Eles estiveram em violação das diretrizes da companhia, disse a NTSB na Segunda-feira. O co-piloto estava mostrando ao comandante como usar uma novo procedimento de horários de voo da tripulação,  e ambos pilotos disseram que eles ouviram conversas no rádio. Também, nenhum piloto notou as mensagens que foram enviadas pelos despachantes da companhia. Nenhum piloto esteve atento à posição do avião até que uma comissária de voo os chamou cinco minutos antes deles estarem no horário do pouso e indagaram a Hora Estimada de Chegada. O comandante disse que naquele ponto, ele olhou no seu PFD e percebeu que eles tinham passado o destino deles, o aeroporto internacional São Paulo em Minneapolis (KMSP). Eles então fizeram contato com o ATC e foram dados vetores para voltarem para Minneapolis.

Northwest was recently acquired by Delta, which prompted the change in rules that the pilots were discussing. In a statement issued on Monday, Delta said the two pilots in command of Northwest Flight 188 are suspended until the conclusion of the investigations, but added that using laptops in the cockpit is strictly against the airline's flight deck policies, "and violations of that policy will result in termination." The NTSB said the captain, age 53, has been with Northwest since 1985 and has a total flight time of about 20,000 hours. The F/O, age 54, was hired in 1997, and has a total flight time of about 11,000 hours. Both pilots said they had never had an accident, incident or violation; neither reported any ongoing medical conditions, and both said they were not fatigued. They were both commuters, but they had a 19-hour layover in San Diego just prior to the incident flight. NTSB will analyze data from the flight data recorder to see if any information regarding crew activity during the portion of flight where radio contact was lost can be obtained.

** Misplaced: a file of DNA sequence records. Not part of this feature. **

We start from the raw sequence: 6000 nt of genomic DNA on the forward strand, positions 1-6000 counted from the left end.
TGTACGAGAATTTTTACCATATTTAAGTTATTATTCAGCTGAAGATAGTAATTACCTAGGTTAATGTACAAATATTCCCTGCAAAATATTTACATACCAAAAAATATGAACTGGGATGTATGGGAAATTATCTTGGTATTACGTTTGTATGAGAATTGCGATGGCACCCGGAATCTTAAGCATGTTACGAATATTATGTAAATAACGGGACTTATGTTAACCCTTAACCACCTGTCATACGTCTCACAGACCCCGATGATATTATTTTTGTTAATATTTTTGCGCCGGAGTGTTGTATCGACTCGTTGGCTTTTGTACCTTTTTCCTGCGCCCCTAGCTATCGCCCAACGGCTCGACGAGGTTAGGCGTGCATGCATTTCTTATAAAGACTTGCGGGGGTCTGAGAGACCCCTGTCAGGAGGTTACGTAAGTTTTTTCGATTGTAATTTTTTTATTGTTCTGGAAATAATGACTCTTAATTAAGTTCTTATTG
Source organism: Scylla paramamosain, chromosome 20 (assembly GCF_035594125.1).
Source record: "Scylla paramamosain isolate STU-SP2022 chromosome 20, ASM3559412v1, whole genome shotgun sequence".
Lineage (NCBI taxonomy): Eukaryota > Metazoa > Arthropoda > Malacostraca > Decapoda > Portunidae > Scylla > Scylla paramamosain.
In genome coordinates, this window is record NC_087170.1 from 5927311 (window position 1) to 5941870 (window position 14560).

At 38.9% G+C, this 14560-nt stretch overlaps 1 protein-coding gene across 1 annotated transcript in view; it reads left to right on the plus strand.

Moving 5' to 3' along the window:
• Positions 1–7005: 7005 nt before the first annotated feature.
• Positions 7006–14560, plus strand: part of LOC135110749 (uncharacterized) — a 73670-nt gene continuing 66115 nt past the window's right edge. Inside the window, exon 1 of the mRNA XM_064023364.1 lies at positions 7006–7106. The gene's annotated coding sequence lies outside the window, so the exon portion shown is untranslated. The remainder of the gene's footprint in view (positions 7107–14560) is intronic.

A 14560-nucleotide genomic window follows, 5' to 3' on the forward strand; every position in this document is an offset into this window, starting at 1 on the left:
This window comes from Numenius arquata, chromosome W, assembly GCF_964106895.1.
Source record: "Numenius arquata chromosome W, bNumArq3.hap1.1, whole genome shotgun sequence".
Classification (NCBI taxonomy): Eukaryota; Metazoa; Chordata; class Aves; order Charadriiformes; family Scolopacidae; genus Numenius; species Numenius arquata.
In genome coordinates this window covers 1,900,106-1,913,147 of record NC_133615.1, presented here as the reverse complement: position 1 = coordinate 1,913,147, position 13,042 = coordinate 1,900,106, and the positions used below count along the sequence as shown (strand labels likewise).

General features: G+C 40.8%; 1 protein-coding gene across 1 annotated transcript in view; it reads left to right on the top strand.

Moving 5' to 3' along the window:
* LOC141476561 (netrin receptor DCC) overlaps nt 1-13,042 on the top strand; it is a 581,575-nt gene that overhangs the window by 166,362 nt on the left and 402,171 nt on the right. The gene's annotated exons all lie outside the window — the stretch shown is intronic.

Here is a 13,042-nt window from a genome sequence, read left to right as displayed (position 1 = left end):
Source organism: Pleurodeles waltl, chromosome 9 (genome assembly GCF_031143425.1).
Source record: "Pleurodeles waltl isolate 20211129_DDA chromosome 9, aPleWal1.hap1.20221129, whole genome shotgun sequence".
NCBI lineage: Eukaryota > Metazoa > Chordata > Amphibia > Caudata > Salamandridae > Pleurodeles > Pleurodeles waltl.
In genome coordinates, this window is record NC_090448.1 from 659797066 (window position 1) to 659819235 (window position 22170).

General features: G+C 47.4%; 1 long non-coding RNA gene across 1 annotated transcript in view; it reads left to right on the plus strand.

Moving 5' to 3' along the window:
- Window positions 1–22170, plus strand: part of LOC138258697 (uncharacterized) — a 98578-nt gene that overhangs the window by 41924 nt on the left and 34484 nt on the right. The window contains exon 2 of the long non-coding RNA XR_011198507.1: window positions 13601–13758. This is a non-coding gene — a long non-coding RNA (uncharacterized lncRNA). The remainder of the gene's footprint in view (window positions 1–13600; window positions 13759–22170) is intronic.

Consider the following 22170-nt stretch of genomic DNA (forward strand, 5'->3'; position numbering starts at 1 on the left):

A Northwest foi recentemnte comprada pela DELTA, a qual efetuou a imediata mudança nas regras que os pilotos estavam discutindo. Numa declaração emitida na Segunda-feira, a DELTA disse que os dois pilotos em comando do voo 188 da Northwest estavam suspensos até a conclusão das investigações, mas acrescentou que usar NOTEBOOK na cockpit é estritamente contra as diretrizes da cabine dos pilotos na empresa, "e violações desta diretriz resultariam em demissão".
A NTSB disse que o comandante, 53 anos, estava na Northwest desde 1985 e tem um total de cerca de  20.000 horas de voo. O Primeiro-Oficial, 54 anos, foi contratado em 1997 e tem um total de cerca de 11.000 horas de voo. Ambos pilotos disseram que eles nunca tiveram um acidente, incidente ou violação; nem relataram quaisquer condições médicas em andamento, e ambos disseram que eles não estavam fatigados. Eles ambos estavam em jornada de voo, mas eles tiveram um repouso de 19 horas em San Diego logo antes do voo do incidente. A NTSB analisará os dados do Gravador de Dados de Voo para ver se qualquer informação a respeito da atividade da tripulação   durante a porção do voo onde o contato pelo rádio foi perdido possa ser obtida.

The National Transportation Safety Board is investigating, among other things, whether the two pilots fell asleep at the controls. The pair told law-enforcement officials who interviewed them upon landing in Minneapolis - and apparently told fellow pilots later - that they had been engaged in a "heated discussion over airline policy and they lost situational awareness," according to the NTSB.

O NTSB está investigando, entre outras coisas, se os dois pilotos cochilaram nos controles. Os pilotos contaram aos investigadores que os intrevistaram após o pouso em Minneapolis e aparentemente contaram a pilotos colegas mais tarde, que eles tinham estado empenhados numa "calorosa discussão acerca das diretrizes da empresa de linha aérea e eles perderam a consciência situacional", de acordo como NTSB.